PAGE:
A New Perspective: Posttraumatic Growth (PTG) from COVID-19

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Most of us have heard about Posttraumatic Stress Disorder (PTSD). I wonder, though, have you ever heard of Posttraumatic Growth (PTG)?

The term Posttraumatic Growth (PTG) was coined in 1995 by Richard Tedeschi, PhD and Lawrence Calhoun, PhD to focus on the idea of growth as a potential consequence of grappling with trauma. In other words, those who experience PTG, experience positive transformation that they wouldn't have otherwise experienced if the trauma hadn't occurred.

Today, as COVID-19 continues to spread, there is no question that all of us are being impacted--some more severely than others. However, alongside this tragic pandemic also lies an opportunity for growth and positive transformation on both personal and societal levels. With COVID-19, elements of Posttraumatic Growth might include the following:

  • New Opportunities or Possibilities in Life
    • Personal: Utilizing resources we've had but haven't utilized; choosing to look at this time as an opportunity to not only re-evaluate what we really want in life--personally, professionally, and relationally--but also having the time to exercise our creativity and to make the changes necessary to support our visions.
    • Societal: Setting our egos aside and listening to our experts for structure, newly created policies, and safety procedures so we can foster global health.
    • Reflection question: What new opportunities or possibilities in life have surfaced/are you choosing to pay attention to as a result of this pandemic?
  • Increased Sense of Personal Strength
    • Personal: Learning that even when things become a newfound level of challenging--emotionally, mentally, physically, and financially--we're still in control of our thoughts, how we choose to behave in response to how we feel, and that we're capable of living through something much more difficult than we ever thought possible.
    • Societal: Learning that we’re stronger working together and that personal strength sometimes means having the courage to call on others for help
    • Reflection question: What strengths have you noticed in yourself as well as in others since the onset of COVID-19?
  • Changes in Relationships with Others
    • Personal: Being given the opportunity and time to re-evaluate who we value and truly want in our lives; investing more time and energy into those people and relationships that we now know to be of the utmost importance.
    • Societal: Lessening political polarization, coming together to serve not just our parties, but our world.
    • Reflection question: How has this event positively impacted your relationship with yourself and others? If identifying this is challenging, think of how you would like it to positively impact the relationship you currently have with yourself and others.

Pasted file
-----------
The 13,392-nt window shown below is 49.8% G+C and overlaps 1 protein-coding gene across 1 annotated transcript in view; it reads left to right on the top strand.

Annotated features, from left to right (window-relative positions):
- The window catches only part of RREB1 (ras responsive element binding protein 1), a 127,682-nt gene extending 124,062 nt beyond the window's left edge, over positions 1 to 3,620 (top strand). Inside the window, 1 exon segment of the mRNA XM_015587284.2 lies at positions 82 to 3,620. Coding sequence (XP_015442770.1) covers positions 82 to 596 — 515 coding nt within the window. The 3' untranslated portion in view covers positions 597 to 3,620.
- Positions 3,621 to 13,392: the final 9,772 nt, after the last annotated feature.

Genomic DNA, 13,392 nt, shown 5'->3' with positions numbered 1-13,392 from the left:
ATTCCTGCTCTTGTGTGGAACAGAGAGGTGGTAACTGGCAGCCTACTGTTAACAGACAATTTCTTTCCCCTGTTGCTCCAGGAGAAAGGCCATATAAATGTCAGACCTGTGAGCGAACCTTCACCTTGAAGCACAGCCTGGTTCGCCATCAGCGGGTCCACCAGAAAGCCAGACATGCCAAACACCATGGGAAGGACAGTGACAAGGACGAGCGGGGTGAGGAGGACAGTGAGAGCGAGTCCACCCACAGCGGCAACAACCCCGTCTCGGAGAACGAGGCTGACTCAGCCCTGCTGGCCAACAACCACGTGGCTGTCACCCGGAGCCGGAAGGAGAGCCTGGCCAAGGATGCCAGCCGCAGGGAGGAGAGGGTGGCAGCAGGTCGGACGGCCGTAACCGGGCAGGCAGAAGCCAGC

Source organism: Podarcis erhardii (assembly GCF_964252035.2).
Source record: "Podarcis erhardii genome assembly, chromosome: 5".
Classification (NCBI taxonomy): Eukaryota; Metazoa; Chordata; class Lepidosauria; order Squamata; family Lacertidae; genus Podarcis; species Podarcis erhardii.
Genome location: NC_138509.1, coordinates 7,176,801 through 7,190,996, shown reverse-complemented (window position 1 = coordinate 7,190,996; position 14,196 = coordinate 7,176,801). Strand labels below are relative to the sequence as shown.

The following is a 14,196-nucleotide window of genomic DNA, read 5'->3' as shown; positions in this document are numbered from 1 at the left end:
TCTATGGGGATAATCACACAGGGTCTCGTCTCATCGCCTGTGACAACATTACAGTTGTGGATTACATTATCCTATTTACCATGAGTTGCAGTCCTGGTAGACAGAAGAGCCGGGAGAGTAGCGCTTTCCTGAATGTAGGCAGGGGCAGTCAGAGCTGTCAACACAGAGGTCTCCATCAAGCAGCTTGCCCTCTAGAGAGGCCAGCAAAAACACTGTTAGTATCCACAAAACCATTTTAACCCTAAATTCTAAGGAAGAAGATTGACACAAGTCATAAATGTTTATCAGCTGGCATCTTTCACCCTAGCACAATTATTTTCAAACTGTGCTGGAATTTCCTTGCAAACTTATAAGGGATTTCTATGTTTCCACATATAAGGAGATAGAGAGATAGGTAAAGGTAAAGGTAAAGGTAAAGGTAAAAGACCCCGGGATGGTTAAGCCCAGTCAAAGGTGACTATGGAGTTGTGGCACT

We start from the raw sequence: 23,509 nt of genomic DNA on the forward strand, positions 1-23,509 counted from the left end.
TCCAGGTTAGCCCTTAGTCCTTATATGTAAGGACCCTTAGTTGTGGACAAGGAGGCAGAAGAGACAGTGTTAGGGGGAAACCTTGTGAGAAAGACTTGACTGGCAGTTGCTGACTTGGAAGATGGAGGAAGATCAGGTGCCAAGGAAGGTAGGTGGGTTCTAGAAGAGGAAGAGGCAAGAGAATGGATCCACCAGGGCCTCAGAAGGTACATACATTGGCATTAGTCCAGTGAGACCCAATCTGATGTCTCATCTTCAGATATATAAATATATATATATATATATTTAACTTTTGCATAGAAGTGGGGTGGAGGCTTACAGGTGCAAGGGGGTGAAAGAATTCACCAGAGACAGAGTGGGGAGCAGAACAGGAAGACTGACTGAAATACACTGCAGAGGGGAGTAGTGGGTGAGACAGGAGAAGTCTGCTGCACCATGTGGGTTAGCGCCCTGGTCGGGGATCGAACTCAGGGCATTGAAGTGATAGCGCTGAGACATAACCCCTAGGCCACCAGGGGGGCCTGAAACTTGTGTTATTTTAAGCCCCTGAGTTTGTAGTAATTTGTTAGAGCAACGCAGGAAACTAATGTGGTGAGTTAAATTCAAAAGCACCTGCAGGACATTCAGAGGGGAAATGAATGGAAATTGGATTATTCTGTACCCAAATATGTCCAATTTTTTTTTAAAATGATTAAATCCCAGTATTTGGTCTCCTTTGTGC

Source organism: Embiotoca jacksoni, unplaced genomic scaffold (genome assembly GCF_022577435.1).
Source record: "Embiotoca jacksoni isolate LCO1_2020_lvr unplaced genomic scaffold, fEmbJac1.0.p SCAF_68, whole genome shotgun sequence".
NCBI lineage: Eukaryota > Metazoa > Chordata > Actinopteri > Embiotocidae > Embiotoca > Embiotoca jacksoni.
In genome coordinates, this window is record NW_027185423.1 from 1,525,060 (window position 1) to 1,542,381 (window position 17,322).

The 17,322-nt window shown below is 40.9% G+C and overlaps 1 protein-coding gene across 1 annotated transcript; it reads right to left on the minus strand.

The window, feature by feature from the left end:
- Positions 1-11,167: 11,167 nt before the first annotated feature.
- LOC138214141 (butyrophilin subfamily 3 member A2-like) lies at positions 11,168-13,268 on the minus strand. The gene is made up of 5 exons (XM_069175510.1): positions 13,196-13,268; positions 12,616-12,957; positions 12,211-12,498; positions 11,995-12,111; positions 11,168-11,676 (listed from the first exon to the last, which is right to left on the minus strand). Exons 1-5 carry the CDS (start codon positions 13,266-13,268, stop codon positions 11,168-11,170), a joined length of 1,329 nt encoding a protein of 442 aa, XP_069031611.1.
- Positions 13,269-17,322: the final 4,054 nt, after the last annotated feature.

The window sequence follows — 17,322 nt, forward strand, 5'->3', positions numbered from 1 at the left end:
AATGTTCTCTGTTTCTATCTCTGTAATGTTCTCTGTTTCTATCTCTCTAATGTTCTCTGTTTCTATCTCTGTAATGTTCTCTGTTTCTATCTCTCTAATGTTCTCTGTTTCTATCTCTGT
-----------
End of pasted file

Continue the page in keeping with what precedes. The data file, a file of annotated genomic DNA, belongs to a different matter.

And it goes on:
• Greater Appreciation for Life in General
    • Personal: Reconnecting with the reality of our mortality and how precious life really is; slowing down and noticing the beauty that has always surrounded us but perhaps we haven't noticed because we've been too busy.
    • Societal: Setting our differences aside and being grateful that we can learn so much about ourselves by engaging in conversation where diversity of thought and ways of living are present.
    • Reflection question: How has your appreciation for life been positively influenced since the onset of COVID-19?
  • Deepening of Spiritual Life
    • Personal: Reconnecting with or discovering who we are by engaging in practices that bring us a sense of peace -- for some this is reconnecting with the outdoors, writing, praying, connecting with others, practicing yoga or meditation, working out, etc.
    • Societal: Accepting and respecting each other’s spiritual differences and how we choose to find our own sense of peace in the midst of global suffering.
    • Reflection question: How are you creating your own sense of inner peace during this time? If no particular method, what would you like to introduce into your life to support your own sense of inner peace?

In the midst of and after trauma, opportunities for growth are possible the more we make ourselves aware of it. The chances of Posttraumatic Growth increase when we have a support system. We need each other; we need to let ourselves ask for help and allow others to lean on us when we have capacity.

As this pandemic unfolds, I invite you to share this, to learn more and engage in conversations, and to pay attention to how you and those around you are exhibiting elements of Posttraumatic Growth.

Sarah Schaub, APCC, serves as a Resilience Trainer at the UCLA/VA Veteran Family Wellness Center. Sarah is a strong supporter of diversity and inclusivity who is constantly striving not only to identify how each part of a system (familial or organizational) affects the whole, but also how each part can shift in order to facilitate desired change. Her current focus is to facilitate further resilience and posttraumatic growth with Veterans and their families.

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The UCLA/VA VFWC is honored to continue to serve and support the military-connected community during challenging times. For information, resources, and appointments please call our Family Services Coordinator at (310) 478-3711 x 42793 or email info@vfwc.ucla.edu.